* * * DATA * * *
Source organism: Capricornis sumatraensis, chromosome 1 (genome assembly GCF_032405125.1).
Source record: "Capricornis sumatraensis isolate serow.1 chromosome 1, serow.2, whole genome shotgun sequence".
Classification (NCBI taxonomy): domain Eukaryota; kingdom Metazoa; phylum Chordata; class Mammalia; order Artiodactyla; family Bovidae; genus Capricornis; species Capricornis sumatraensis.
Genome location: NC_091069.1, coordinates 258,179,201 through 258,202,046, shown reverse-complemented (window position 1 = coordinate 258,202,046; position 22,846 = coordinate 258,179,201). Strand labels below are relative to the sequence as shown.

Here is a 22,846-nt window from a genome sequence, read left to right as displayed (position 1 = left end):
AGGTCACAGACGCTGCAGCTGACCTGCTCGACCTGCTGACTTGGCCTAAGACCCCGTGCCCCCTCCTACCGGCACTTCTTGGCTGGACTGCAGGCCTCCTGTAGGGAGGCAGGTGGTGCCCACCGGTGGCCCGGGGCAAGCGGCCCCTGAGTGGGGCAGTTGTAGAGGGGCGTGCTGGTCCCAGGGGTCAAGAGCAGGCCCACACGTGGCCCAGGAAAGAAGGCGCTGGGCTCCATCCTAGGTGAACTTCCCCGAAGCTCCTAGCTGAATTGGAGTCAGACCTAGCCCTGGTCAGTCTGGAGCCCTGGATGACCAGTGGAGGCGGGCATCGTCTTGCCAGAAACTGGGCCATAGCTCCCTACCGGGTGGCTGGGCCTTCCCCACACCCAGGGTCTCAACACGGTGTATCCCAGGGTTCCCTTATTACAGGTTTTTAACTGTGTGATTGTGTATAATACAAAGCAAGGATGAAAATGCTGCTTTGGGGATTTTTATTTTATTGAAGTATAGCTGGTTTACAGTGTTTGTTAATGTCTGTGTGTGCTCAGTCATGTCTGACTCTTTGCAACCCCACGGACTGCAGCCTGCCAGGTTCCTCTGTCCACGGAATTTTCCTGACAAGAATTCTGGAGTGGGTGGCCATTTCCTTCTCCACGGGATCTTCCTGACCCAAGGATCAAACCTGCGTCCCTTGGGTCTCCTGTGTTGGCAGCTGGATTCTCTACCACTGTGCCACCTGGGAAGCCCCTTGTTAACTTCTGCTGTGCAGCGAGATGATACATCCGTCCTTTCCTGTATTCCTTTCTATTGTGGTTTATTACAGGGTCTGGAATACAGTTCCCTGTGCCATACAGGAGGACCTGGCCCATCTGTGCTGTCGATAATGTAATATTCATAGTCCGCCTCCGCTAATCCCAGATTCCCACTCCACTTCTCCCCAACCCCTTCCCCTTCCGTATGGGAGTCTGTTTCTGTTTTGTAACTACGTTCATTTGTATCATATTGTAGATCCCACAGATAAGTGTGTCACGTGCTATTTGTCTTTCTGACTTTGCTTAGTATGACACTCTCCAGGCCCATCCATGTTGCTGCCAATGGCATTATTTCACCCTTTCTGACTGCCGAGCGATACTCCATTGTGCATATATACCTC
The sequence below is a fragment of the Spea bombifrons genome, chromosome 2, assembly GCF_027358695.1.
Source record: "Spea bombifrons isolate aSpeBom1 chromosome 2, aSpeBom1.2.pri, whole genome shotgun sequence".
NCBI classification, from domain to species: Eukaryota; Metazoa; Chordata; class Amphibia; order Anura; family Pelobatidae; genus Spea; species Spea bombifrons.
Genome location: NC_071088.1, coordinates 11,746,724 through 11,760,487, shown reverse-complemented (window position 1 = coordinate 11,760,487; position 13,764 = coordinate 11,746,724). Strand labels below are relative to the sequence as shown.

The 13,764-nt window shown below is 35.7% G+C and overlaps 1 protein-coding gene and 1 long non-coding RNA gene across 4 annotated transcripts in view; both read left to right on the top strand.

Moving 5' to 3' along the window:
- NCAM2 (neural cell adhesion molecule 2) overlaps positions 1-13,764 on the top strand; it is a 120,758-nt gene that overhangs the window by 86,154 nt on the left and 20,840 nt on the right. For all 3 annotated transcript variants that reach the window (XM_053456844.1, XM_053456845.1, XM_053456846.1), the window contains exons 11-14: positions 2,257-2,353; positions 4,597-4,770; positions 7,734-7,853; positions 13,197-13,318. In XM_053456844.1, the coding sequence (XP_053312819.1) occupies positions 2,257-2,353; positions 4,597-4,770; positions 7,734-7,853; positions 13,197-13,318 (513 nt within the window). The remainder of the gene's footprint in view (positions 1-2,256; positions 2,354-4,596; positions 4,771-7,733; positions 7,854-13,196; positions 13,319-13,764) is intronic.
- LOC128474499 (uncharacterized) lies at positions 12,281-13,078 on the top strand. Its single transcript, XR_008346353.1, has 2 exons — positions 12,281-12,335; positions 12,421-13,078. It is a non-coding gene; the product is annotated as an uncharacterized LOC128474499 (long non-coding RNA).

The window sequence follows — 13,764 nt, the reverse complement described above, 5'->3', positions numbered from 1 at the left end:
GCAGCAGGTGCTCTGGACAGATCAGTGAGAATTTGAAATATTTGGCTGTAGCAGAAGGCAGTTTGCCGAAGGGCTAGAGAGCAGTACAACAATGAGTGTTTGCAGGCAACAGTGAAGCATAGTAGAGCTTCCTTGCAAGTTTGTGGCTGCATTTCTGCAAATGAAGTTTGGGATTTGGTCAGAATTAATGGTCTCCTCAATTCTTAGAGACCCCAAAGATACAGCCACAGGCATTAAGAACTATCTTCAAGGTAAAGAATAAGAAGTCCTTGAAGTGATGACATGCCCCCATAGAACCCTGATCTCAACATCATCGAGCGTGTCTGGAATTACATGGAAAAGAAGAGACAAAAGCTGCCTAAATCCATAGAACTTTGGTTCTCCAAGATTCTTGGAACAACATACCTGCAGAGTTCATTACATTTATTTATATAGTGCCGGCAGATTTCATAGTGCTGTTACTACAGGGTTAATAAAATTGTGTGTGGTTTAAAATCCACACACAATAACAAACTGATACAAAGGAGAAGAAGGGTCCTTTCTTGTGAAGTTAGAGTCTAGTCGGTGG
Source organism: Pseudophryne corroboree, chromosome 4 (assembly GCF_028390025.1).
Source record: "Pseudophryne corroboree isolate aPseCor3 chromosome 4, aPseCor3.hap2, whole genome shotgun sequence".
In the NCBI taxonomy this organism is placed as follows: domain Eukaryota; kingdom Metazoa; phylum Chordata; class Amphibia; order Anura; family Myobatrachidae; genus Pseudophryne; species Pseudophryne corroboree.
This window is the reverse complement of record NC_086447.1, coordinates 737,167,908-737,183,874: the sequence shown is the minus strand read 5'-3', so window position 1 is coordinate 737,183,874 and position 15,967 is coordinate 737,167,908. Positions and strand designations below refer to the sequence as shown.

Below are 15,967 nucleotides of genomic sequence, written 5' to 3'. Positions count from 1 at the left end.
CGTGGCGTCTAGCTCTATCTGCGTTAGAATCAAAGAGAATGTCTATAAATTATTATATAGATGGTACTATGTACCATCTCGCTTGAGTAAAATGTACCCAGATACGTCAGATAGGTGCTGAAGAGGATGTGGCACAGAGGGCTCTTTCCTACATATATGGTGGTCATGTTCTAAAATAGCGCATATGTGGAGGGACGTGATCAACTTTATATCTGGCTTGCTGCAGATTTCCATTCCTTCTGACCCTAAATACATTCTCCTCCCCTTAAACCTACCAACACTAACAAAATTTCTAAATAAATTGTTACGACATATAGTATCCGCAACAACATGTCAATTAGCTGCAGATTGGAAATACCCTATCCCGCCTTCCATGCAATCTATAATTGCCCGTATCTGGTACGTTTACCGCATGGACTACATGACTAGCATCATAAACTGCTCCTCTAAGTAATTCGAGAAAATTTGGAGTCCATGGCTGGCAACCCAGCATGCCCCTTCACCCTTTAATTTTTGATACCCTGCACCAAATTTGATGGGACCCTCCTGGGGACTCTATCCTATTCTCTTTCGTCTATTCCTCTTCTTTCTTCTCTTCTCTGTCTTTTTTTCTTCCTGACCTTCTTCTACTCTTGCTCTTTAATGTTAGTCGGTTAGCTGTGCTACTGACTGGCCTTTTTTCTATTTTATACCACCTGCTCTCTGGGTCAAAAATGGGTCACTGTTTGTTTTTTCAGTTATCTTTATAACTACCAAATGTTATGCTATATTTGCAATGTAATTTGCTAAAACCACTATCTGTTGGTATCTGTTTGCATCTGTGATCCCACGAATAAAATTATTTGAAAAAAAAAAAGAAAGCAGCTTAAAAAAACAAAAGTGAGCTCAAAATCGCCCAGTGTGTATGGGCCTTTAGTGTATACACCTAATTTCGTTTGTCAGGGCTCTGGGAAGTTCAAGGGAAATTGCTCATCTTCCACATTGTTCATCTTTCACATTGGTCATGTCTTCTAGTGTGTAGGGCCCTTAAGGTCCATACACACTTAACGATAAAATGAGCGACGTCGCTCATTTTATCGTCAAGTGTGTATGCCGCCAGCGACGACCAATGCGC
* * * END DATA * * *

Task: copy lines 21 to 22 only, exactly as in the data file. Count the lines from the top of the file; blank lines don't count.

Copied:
Below are 15,967 nucleotides of genomic sequence, written 5' to 3'. Positions count from 1 at the left end.
CGTGGCGTCTAGCTCTATCTGCGTTAGAATCAAAGAGAATGTCTATAAATTATTATATAGATGGTACTATGTACCATCTCGCTTGAGTAAAATGTACCCAGATACGTCAGATAGGTGCTGAAGAGGATGTGGCACAGAGGGCTCTTTCCTACATATATGGTGGTCATGTTCTAAAATAGCGCATATGTGGAGGGACGTGATCAACTTTATATCTGGCTTGCTGCAGATTTCCATTCCTTCTGACCCTAAATACATTCTCCTCCCCTTAAACCTACCAACACTAACAAAATTTCTAAATAAATTGTTACGACATATAGTATCCGCAACAACATGTCAATTAGCTGCAGATTGGAAATACCCTATCCCGCCTTCCATGCAATCTATAATTGCCCGTATCTGGTACGTTTACCGCATGGACTACATGACTAGCATCATAAACTGCTCCTCTAAGTAATTCGAGAAAATTTGGAGTCCATGGCTGGCAACCCAGCATGCCCCTTCACCCTTTAATTTTTGATACCCTGCACCAAATTTGATGGGACCCTCCTGGGGACTCTATCCTATTCTCTTTCGTCTATTCCTCTTCTTTCTTCTCTTCTCTGTCTTTTTTTCTTCCTGACCTTCTTCTACTCTTGCTCTTTAATGTTAGTCGGTTAGCTGTGCTACTGACTGGCCTTTTTTCTATTTTATACCACCTGCTCTCTGGGTCAAAAATGGGTCACTGTTTGTTTTTTCAGTTATCTTTATAACTACCAAATGTTATGCTATATTTGCAATGTAATTTGCTAAAACCACTATCTGTTGGTATCTGTTTGCATCTGTGATCCCACGAATAAAATTATTTGAAAAAAAAAAAGAAAGCAGCTTAAAAAAACAAAAGTGAGCTCAAAATCGCCCAGTGTGTATGGGCCTTTAGTGTATACACCTAATTTCGTTTGTCAGGGCTCTGGGAAGTTCAAGGGAAATTGCTCATCTTCCACATTGTTCATCTTTCACATTGGTCATGTCTTCTAGTGTGTAGGGCCCTTAAGGTCCATACACACTTAACGATAAAATGAGCGACGTCGCTCATTTTATCGTCAAGTGTGTATGCCGCCAGCGACGACCAATGCGC